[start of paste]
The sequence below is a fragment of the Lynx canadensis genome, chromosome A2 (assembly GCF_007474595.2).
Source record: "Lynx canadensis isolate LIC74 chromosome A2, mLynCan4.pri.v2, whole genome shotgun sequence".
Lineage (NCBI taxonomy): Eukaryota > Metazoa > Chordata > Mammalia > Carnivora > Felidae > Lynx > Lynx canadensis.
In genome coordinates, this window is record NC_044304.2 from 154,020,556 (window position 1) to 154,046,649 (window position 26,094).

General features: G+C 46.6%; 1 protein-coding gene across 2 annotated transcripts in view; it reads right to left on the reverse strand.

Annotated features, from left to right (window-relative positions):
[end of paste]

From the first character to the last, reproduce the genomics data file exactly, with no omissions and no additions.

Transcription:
The sequence below is a fragment of the Lynx canadensis genome, chromosome A2 (assembly GCF_007474595.2).
Source record: "Lynx canadensis isolate LIC74 chromosome A2, mLynCan4.pri.v2, whole genome shotgun sequence".
Lineage (NCBI taxonomy): Eukaryota > Metazoa > Chordata > Mammalia > Carnivora > Felidae > Lynx > Lynx canadensis.
In genome coordinates, this window is record NC_044304.2 from 154,020,556 (window position 1) to 154,046,649 (window position 26,094).

General features: G+C 46.6%; 1 protein-coding gene across 2 annotated transcripts in view; it reads right to left on the reverse strand.

Annotated features, from left to right (window-relative positions):